Bush, Bloomberg, and Others Awarded Honorary Degrees Thursday Morning

President Bush Sr. Honorary Degree
Former President George H. W. Bush shakes hands with University Provost Alan M. Garber, right, as he receives his honorary degree from Harvard University Thursday.

UPDATED: May 29, 2014, at 1:49 p.m.

Former President George H. W. Bush received one of eight honorary degrees at Harvard’s 363rd Commencement Exercises on Thursday.

“With faith courage, and service true, his eyes ever fixed on points of light, he piloted our nation through changeful skies,” University President Drew G. Faust said as she awarded the 41st president of the United States a Doctor of Laws degree.

Bush was joined as an honorand by acclaimed Chilean author Isabel Allende, famed soul singer Aretha Franklin, Georgetown Law professor and former Harvard Corporation member Patricia A. King, botanist Peter H. Raven, Fine Arts professor emeritus and former director of the Fogg Art Museum of Art Seymour Slive, and Nobel Prize-winning economist Joseph E. Stiglitz.

Bush arrived around 8:30 am and spent about 15 minutes in Massachusetts Hall before posing for pictures with Faust, Provost Alan M. Garber ’76, and other honorands.

“It feels great,” Bush, who graduated from Yale, told The Crimson about the degree before the Morning Exercises began. “It’s a great honor.”

After the ceremony outside of Mass. Hall, Bush was pushed in a wheelchair through the Old Yard and into Tercentenary Theater, where thousands had gathered for the conferring of degrees.

A Republican, Bush served as president from 1989-1993 after spending eight years as the nation’s vice president. He was born in Milton, Massachusetts and attended Yale College. At 89, he is the oldest living former president.

George H.W. Bush
University President Drew G. Faust and President George H.W. Bush await the taking of a photograph outside of Massachusetts Hall Thursday morning, hours before Bush was to receive an honorary degree.

The last to receive his honorary degree, Bush was praised for his work on the North American Free Trade Agreement, the Americans with Disabilities Act, and his role in the end of the Cold War.

Garber, who made pointed jokes about Yale throughout his remarks on Bush, began his speech by referring to Bush’s days as a cheerleader at his alma mater. The end of his speech elicited a standing ovation from the crowd in Tercentenary Theater.

Just prior to Bush, former New York City Mayor Michael R. Bloomberg, who graduated from the Business School in 1966, received an honorary degree. Bloomberg will deliver the Commencement address during the Afternoon Exercises.

Franklin, the first woman inducted into the Rock and Roll Hall of Fame, received a standing ovation from many of the graduates when she received her honorary degree.

Aretha L. Frankin Performance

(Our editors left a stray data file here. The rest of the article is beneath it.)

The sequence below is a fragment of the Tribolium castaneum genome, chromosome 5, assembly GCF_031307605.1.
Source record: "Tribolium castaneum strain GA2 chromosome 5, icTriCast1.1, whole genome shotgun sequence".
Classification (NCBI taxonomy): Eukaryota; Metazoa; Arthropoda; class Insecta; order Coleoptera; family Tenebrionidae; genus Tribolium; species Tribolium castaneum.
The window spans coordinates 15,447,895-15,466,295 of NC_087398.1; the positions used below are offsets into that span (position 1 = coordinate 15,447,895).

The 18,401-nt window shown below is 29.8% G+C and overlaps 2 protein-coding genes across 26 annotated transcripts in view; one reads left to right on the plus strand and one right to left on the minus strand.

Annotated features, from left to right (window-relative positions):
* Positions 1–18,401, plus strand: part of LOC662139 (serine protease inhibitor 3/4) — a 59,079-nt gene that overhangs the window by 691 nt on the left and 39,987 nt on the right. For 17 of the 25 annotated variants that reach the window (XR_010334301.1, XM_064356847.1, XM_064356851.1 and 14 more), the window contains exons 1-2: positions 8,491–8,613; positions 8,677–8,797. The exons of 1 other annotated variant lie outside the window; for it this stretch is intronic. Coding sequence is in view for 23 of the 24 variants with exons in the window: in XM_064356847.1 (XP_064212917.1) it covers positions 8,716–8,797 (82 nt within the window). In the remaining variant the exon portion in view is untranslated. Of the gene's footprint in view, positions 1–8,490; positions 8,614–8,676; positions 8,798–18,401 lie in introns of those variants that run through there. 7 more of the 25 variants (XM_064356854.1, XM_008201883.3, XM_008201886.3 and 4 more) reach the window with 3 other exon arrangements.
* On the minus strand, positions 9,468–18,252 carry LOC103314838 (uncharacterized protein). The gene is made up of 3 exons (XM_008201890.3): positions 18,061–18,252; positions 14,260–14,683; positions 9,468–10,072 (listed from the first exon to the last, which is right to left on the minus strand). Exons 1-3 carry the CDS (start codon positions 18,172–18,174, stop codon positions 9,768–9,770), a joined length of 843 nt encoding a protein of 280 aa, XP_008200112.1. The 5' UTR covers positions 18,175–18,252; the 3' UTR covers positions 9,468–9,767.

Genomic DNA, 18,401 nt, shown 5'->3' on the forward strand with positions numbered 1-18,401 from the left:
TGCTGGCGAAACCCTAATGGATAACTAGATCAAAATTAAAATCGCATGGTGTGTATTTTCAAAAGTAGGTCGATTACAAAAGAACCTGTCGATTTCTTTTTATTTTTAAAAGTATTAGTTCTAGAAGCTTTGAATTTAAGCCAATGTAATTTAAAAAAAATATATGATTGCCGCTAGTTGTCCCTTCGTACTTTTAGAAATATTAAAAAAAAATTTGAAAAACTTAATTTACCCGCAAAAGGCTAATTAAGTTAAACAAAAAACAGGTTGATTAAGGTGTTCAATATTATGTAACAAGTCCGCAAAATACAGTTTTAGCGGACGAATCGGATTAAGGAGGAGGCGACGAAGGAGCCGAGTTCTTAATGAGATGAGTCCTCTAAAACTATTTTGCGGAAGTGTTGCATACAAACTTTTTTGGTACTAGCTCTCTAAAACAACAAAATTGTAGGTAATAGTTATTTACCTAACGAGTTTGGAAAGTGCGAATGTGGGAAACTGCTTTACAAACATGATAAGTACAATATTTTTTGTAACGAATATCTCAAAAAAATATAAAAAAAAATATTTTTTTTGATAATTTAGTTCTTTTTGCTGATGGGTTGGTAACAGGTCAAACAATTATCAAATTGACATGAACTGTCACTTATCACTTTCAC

Aretha L. Frankin performs a musical piece during the 2014 Commencement Morning Exercises, where she would receive and honorary degree.

Garber, who spoke about each honorand, called Franklin, “her regal highness, the Queen of Soul.”

In addition to receiving an honorary degree, she performed the national anthem during the morning exercises.

The eight honorands were the first to receive degrees during the Commencement Exercises. The University awarded 7,301 degrees and 33 certificates on Thursday, including 1,662 to students at the College and 1,003 to students at the Graduate School of Arts and Sciences.

Many of the graduating seniors sitting in Tercentenary Theater bore red duct tape on their caps as a symbol of the activism that had been a dominant theme in campus discussions over the past year.

Last year’s recipients of honorary degrees included television host Oprah Winfrey, the 2013 Commencement speaker, and former Boston Mayor Thomas M. Menino. Since 2006, Harvard has awarded multiple honorary degrees each year to prominent figures from a range of professional backgrounds.

Also during the Morning Exercises, graduating senior Timothy J. Barry-Heffernan ’14 delivered the Latin Salutatory, during which he discarded his cap in favor of a Roman military helmet.

The exercises also featured the senior English address entitled “The [Harvard] Spring,” given by Sarah F. Abushaar ’14, in which she compared graduating seniors to revolutionaries in the Arab Spring.

Abushaar was followed by Kennedy School graduate Philip A. Harding, who delivered the graduate English address that featured stories of George Washington’s time at Harvard in 1775.

—Staff writer Matthew Q. Clarida can be reached at matthew.clarida@thecrimson.com. Follow him on Twitter @mattclarida.

—Staff writer Dev A. Patel can be reached at dev.patel@thecrimson.com. Follow him on Twitter @dev_a_patel.

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